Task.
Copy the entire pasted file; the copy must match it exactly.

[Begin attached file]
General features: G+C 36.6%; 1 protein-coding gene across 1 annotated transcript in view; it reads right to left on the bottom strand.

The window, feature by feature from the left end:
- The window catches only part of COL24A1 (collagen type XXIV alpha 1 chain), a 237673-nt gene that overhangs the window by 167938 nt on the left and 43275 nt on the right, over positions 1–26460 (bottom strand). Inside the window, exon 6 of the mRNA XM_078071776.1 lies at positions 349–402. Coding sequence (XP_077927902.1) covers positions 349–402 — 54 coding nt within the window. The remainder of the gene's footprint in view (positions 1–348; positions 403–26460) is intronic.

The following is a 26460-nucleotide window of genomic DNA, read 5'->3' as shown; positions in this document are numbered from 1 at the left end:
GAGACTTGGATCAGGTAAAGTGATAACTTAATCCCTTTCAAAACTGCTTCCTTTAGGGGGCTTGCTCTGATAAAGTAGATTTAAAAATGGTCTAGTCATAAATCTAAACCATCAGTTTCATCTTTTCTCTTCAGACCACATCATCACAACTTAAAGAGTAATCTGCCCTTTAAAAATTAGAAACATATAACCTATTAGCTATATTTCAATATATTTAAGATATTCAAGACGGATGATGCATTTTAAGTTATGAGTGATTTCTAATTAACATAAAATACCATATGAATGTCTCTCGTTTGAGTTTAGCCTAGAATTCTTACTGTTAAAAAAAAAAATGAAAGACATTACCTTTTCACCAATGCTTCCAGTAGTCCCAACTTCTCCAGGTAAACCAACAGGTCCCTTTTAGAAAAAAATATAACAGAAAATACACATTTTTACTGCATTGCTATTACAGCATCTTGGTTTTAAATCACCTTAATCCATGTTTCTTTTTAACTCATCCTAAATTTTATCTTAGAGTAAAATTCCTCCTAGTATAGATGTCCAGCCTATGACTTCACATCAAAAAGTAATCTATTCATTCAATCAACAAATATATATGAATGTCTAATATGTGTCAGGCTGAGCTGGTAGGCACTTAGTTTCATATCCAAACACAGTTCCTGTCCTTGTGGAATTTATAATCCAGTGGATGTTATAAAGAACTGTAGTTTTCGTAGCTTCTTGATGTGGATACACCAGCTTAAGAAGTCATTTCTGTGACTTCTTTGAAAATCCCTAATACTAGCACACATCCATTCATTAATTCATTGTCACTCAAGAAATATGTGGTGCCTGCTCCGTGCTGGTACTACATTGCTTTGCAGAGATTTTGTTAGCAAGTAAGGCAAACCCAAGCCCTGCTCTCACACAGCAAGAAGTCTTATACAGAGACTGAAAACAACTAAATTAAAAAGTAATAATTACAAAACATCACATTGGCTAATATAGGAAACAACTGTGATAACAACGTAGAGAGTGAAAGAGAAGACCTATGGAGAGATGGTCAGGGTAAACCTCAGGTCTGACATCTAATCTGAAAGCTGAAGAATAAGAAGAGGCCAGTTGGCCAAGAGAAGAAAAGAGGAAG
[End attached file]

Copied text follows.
General features: G+C 36.6%; 1 protein-coding gene across 1 annotated transcript in view; it reads right to left on the bottom strand.

The window, feature by feature from the left end:
- The window catches only part of COL24A1 (collagen type XXIV alpha 1 chain), a 237673-nt gene that overhangs the window by 167938 nt on the left and 43275 nt on the right, over positions 1–26460 (bottom strand). Inside the window, exon 6 of the mRNA XM_078071776.1 lies at positions 349–402. Coding sequence (XP_077927902.1) covers positions 349–402 — 54 coding nt within the window. The remainder of the gene's footprint in view (positions 1–348; positions 403–26460) is intronic.

The following is a 26460-nucleotide window of genomic DNA, read 5'->3' as shown; positions in this document are numbered from 1 at the left end:
GAGACTTGGATCAGGTAAAGTGATAACTTAATCCCTTTCAAAACTGCTTCCTTTAGGGGGCTTGCTCTGATAAAGTAGATTTAAAAATGGTCTAGTCATAAATCTAAACCATCAGTTTCATCTTTTCTCTTCAGACCACATCATCACAACTTAAAGAGTAATCTGCCCTTTAAAAATTAGAAACATATAACCTATTAGCTATATTTCAATATATTTAAGATATTCAAGACGGATGATGCATTTTAAGTTATGAGTGATTTCTAATTAACATAAAATACCATATGAATGTCTCTCGTTTGAGTTTAGCCTAGAATTCTTACTGTTAAAAAAAAAAATGAAAGACATTACCTTTTCACCAATGCTTCCAGTAGTCCCAACTTCTCCAGGTAAACCAACAGGTCCCTTTTAGAAAAAAATATAACAGAAAATACACATTTTTACTGCATTGCTATTACAGCATCTTGGTTTTAAATCACCTTAATCCATGTTTCTTTTTAACTCATCCTAAATTTTATCTTAGAGTAAAATTCCTCCTAGTATAGATGTCCAGCCTATGACTTCACATCAAAAAGTAATCTATTCATTCAATCAACAAATATATATGAATGTCTAATATGTGTCAGGCTGAGCTGGTAGGCACTTAGTTTCATATCCAAACACAGTTCCTGTCCTTGTGGAATTTATAATCCAGTGGATGTTATAAAGAACTGTAGTTTTCGTAGCTTCTTGATGTGGATACACCAGCTTAAGAAGTCATTTCTGTGACTTCTTTGAAAATCCCTAATACTAGCACACATCCATTCATTAATTCATTGTCACTCAAGAAATATGTGGTGCCTGCTCCGTGCTGGTACTACATTGCTTTGCAGAGATTTTGTTAGCAAGTAAGGCAAACCCAAGCCCTGCTCTCACACAGCAAGAAGTCTTATACAGAGACTGAAAACAACTAAATTAAAAAGTAATAATTACAAAACATCACATTGGCTAATATAGGAAACAACTGTGATAACAACGTAGAGAGTGAAAGAGAAGACCTATGGAGAGATGGTCAGGGTAAACCTCAGGTCTGACATCTAATCTGAAAGCTGAAGAATAAGAAGAGGCCAGTTGGCCAAGAGAAGAAAAGAGGAAG